A strategy of denial would be essentially a defensive policy. The distant projection of military power would have low priority. Rather, such a strategy would seek to deny any putative enemy successful military operations in the sea and air gap surrounding Australia, and to prevent any successful landing of significant forces on Australian soil. To the extent that lesser enemy forces might land, it would aim to protect our vital population settlements and infrastructure and deny the enemy any prolonged operations on our territory.

On the following page the report goes on to state what that implies for the sort of defence force that we would need to acquire. Under the heading `A layered defence' it mentions the various layers that would be required. Firstly, there would be a need for high quality and comprehensive intelligence about military developments in our region, as well as surveillance capabilities. That hopefully would preclude the possibility of surprise attack. Secondly, it mentions the need for Australia's air and naval forces to have the capacity to destroy enemy forces, at credible levels of threat, in the sea and air gap. This is said to be a priority requirement. It goes on to envisage the possibility that for higher levels of conflict it may be necessary to have forces capable of striking at an adversary's bases and interdicting his lines of supply. It then states:

Third, closer to our shores, defensive capabilities are required to prevent enemy military operations in our focal areas or shipping lanes . . . These might include surface ships, mine countermeasures capabilities, air defence assets, and mobile land forces capable of being deployed rapidly and pre-emptively. Fourth, if a landing on Australian soil should occur we would need ground forces capable of denying the enemy our vital population centres and military infrastructure.

In the following paragraph it states:

A concept of denial involves recognising that long-range power projection must be considered in a rather more circumscribed way than has been traditionally the Australian view.

I submit that that basic overall concept is essentially reflected in the Government's White Paper. We do not see a specific reference to a strategy of denial. We do see a reference to layered defence and defence in depth. However, as the quotations I have just given from the Dibb report indicate, the concept of layered defence is integral to that report. While we might have some change in terminology, the substance of what is put forward in the Dibb report in terms of Australia's Defence Force structuring capabilities remains essentially intact in the White Paper.

The White Paper envisages that the need to operate jointly with the forces of another country and outside our area of direct military interest ought not to be a determining factor in setting the shape of our Defence Force structure. That is the essential point. Whether we use the term `strategy of denial' or whether we talk about layered defence or defence in depth, the key issue is: What considerations will determine our Defence Force structure? Both the Dibb report and the White Paper envisage the possibility of Australian forces operating jointly. Both imply that that should not be the determining factor but that the key factor should be our ability to operate and interdict in the sea-air gap, to carry out proper surveillance intelligence further afield and to carry out military operations by highly mobile land forces in order to defend the Australian mainland should a hostile force be lodged. Quite frankly, I welcome that development. I am not one of those who are terribly enamoured of our participation in an alliance relationship with the United States of America. I recognise that that is a minority opinion within the Government at present but it is certainly my personal view. I welcome any development which tends to place greater emphasis on what I regard as our legitimate defence interests-protecting the Australian mainland, protecting the sea-air approaches and being properly informed about developments in the region that may have some strategic significance.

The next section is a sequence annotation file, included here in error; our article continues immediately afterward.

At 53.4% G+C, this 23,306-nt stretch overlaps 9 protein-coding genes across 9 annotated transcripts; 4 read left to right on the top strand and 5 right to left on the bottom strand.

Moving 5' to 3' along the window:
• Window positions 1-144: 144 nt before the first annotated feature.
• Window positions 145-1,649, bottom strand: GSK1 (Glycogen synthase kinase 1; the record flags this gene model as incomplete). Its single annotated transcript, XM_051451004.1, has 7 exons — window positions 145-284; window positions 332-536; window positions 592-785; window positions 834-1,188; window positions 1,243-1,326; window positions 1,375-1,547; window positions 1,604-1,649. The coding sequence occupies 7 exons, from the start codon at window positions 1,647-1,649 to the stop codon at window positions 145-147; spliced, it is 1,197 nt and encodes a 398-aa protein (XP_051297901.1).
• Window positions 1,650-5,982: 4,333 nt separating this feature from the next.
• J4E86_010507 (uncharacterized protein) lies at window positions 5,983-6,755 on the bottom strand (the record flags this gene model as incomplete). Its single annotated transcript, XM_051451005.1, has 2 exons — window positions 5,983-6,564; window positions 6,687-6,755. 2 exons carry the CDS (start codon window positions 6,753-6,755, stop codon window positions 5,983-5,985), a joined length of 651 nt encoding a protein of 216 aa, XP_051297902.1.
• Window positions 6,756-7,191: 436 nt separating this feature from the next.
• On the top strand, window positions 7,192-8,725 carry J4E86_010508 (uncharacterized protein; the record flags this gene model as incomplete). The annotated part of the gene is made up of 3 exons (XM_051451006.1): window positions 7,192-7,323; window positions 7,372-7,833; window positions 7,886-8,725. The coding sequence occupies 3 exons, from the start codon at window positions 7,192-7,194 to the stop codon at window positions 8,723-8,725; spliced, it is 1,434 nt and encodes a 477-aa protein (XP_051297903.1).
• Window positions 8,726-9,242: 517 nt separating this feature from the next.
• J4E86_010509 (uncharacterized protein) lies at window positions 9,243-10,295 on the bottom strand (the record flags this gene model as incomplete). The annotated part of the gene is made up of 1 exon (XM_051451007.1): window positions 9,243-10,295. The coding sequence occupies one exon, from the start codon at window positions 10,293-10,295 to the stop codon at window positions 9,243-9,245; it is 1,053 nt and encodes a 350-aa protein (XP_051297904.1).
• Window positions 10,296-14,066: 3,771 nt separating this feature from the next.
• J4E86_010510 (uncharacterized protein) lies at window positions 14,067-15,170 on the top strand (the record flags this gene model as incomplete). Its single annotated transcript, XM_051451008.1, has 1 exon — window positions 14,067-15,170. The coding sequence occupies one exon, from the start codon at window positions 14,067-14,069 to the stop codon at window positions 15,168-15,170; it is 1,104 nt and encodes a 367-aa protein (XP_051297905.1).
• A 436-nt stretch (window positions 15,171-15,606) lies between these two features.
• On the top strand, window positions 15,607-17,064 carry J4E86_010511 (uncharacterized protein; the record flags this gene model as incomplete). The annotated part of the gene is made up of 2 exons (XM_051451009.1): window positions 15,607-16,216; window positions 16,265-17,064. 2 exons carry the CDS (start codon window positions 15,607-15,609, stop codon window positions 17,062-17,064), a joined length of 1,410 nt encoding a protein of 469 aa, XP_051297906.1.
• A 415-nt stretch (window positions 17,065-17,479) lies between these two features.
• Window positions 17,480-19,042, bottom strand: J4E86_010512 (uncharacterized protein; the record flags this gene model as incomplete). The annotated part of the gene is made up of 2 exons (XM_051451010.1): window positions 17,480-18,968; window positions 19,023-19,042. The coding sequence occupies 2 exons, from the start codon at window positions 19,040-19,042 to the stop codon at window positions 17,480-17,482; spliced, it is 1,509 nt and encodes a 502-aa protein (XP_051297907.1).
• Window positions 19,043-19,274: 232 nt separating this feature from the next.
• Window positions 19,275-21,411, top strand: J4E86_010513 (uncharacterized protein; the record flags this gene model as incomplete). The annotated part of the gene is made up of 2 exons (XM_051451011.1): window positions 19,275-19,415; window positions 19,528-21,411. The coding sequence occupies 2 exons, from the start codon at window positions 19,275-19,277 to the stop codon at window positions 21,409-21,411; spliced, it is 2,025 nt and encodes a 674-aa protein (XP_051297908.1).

Another criticism that has been made about the Dibb report-I suppose that some would also make it about this report-concerns the question of warning time. We see a reference to the possibility of threats emerging unexpectedly and the implication that Dibb has been naive in not acknowledging the seriousness of Soviet penetration in the region and so forth. I think the stuff about Soviet penetration in the region is grossly overblown. We talk about Cam Ranh Bay and the capabilities of the aircraft there-obsolete Badger bombers which would be easily and very rapidly destroyed should any military conflict emanate. Certainly there is no possibility of such aircraft being able to get through to mount a major threat to the Australian mainland. As I have said, in the event of serious military conflict they would be very quickly destroyed. The Soviet Union has other shorter range aircraft and some surface ships based at Cam Ranh Bay. However, despite the hysterical comments that emanate from members of the Opposition, I do not believe for a minute that, in a military sense, these assets represent a major threat to us or other countries in the region. I think it is a heap of hysterical nonsense.

Getting back to the question of warning time, both the Dibb report and the White Paper take a pretty conservative approach to that. They do not rely on a continuation of favourable political conditions in neighbouring countries. They actually look at capabilities which are in existence and which may come into existence in future. They place appropriate priority on the need to deal with the currently existing capabilities of other powers in our region and, irrespective of what we might expect about political developments in those countries, to be able to handle any credible short term military contingency that may arise.


Mr DEPUTY SPEAKER (Mr Millar) —Order! The honourable member's time has expired.